Shubha speaks on how water management is carried out in large corporate setups. She begins by explaining that most of the corporates have offices usually in the periphery of the towns, where usually no city based water supply is present. Hence water dependency is on private water suppliers, the water tankers or through individual borewells that tap groundwater.

The water needs at corporates is usually more domestic in nature. Certain corporate buildings use 160l of water of a total consumption of 400 kl daily demand for merely for cooling towers. She emphasises that the major criterion is how to reduce water consumption? In this instance it could be a choice between a water or an air cooling system, and even a reconsideration of how much cooling is actually required?

The second issue is how employees perceive water in their daily work, are they connected enough to drive down consumption. It is mandatory for corporates to treat water and reuse it in the campus, which is utilised for flushing and gardening, both limiting in nature. Hence what is required further is to find out if this treated water can be used for recharging the groundwater, or sent out the campus for reuse and application or even to conceive a system through which this water could be discharged into the local water body.

Madhu discusses some enterprising ideas that TESCO has initiated in their Bangalore office to reduce water consumption and boost up their recycling chain. They have an aerobic sewage treatment plant ( STP) in the campus that recycles their waste water for landscaping and domestic use. In addition they have added initiatives like smart gadgets that control flow of tapwater, a water harvesting system using existing storm water drains, and constructing storage tanks and recharge pits, close to the borewells. As the lawns guzzle up about half of the water required for landscaping, they are looking at the option of replacing existing flora with a less thirsty, native species.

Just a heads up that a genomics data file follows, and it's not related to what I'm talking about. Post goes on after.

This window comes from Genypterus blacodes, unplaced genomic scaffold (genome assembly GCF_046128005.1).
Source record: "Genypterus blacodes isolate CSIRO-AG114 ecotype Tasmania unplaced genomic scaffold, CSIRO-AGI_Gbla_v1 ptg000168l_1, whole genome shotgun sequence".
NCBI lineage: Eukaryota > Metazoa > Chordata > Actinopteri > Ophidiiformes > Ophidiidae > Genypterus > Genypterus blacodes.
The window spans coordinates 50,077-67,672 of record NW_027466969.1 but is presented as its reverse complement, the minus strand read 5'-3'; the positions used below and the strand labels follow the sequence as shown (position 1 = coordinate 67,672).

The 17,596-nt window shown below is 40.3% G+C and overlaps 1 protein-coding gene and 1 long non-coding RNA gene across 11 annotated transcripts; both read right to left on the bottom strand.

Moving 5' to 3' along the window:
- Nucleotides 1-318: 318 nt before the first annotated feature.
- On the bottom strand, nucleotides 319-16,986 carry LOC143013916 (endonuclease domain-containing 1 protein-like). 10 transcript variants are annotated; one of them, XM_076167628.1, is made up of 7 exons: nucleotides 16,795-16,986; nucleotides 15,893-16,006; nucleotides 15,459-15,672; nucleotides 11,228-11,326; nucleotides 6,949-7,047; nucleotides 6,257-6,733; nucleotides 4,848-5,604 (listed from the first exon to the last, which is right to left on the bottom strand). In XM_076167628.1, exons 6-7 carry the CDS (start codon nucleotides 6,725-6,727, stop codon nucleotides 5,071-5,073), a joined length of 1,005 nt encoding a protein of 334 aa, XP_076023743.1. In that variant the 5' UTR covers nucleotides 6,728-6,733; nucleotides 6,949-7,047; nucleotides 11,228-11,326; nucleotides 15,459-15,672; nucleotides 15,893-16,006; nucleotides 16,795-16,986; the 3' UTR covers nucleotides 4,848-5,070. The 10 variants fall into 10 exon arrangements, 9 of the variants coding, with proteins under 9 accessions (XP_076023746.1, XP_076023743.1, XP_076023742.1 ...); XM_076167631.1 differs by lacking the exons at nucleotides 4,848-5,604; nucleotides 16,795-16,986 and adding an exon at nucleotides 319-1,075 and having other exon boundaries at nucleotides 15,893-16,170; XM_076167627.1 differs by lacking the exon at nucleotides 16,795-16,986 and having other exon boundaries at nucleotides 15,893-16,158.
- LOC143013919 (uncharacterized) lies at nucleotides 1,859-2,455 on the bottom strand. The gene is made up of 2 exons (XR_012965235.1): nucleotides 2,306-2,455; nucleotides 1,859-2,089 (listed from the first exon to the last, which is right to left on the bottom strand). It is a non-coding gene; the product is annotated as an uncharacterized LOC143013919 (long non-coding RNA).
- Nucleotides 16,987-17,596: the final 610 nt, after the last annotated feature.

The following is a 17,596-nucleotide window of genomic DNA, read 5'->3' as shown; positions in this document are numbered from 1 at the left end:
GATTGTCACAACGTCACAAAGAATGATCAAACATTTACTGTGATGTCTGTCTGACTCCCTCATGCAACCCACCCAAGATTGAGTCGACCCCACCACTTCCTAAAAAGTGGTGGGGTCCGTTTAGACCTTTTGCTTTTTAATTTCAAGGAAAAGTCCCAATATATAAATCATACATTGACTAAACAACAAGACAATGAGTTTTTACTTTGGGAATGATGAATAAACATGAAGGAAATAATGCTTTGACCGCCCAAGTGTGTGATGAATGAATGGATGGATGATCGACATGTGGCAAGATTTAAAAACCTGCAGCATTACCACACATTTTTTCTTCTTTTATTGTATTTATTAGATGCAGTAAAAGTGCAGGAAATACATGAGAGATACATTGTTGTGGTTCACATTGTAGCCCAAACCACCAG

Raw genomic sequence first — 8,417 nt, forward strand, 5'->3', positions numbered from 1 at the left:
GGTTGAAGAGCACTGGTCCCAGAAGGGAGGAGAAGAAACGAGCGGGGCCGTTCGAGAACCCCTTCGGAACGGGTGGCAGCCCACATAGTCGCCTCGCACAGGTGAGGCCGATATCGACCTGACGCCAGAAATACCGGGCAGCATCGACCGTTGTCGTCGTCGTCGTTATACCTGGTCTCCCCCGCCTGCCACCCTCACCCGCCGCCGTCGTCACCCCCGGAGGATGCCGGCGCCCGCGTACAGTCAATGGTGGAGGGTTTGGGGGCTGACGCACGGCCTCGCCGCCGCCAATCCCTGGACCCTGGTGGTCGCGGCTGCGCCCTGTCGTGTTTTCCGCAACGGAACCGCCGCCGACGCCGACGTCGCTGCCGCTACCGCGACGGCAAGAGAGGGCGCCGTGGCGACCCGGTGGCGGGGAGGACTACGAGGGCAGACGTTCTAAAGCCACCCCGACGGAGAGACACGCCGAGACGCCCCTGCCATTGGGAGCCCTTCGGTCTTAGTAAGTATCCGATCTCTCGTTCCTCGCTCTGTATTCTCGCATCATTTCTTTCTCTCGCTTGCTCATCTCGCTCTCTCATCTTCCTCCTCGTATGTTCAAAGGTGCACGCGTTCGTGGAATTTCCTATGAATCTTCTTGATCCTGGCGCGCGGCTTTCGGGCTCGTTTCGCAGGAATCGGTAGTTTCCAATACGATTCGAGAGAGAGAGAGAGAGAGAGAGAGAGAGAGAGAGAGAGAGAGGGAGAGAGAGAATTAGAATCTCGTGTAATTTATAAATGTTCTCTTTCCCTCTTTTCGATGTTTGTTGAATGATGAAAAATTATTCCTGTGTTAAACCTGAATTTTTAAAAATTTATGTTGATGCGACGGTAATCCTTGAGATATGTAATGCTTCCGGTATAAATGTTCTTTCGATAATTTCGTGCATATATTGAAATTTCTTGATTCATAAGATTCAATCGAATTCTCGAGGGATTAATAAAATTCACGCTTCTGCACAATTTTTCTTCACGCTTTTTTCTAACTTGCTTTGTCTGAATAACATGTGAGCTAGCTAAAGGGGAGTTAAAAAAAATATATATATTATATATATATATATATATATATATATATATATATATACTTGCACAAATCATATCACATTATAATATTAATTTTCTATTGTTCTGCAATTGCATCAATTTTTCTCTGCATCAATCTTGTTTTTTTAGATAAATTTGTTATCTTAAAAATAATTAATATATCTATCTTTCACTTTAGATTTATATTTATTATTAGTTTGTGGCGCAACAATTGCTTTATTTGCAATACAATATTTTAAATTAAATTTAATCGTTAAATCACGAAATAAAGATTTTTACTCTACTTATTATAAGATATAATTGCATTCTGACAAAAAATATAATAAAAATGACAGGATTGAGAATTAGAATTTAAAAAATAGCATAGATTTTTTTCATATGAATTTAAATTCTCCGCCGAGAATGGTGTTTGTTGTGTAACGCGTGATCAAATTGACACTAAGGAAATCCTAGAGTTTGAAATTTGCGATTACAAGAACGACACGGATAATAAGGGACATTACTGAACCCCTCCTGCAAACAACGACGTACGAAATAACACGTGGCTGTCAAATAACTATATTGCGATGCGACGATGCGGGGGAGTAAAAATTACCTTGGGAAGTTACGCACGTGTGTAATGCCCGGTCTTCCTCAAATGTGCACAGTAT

These initiatives have a far reaching effect, both in terms of the water reduction and the message taken home by each employee. Shubha reiteriates the importance of rainwater harvesting for replenishing the groundwater table. The need is to understand that groundwater is simply not a sump under the surface but a complex entity. The way forward is to involve all the stakeholders, both the community and the corporate, to bring about a wider perspective to manage and understand existing aquifers.

For sustainable water management a deeper understanding of water sources, awareness of water consumption, and engagement of all stakeholders both in the corporate circle and outside it, is imperative to become a little bit more water wise.

This video is sponsored by Arghyam in partnership with India Water Portal, is a part of the ongoing campaign 'Catch Every Drop', aimed at harvesting, reusing and conserving water in Bangalore.

Banner

'Catch Every Drop': An initiative to harvest, reuse and conserve water in Bangalore

Tags:
Syndicate content
Creative Commons License
This work is licensed under a Creative Commons Attribution-NonCommercial-ShareAlike 2.5 India License.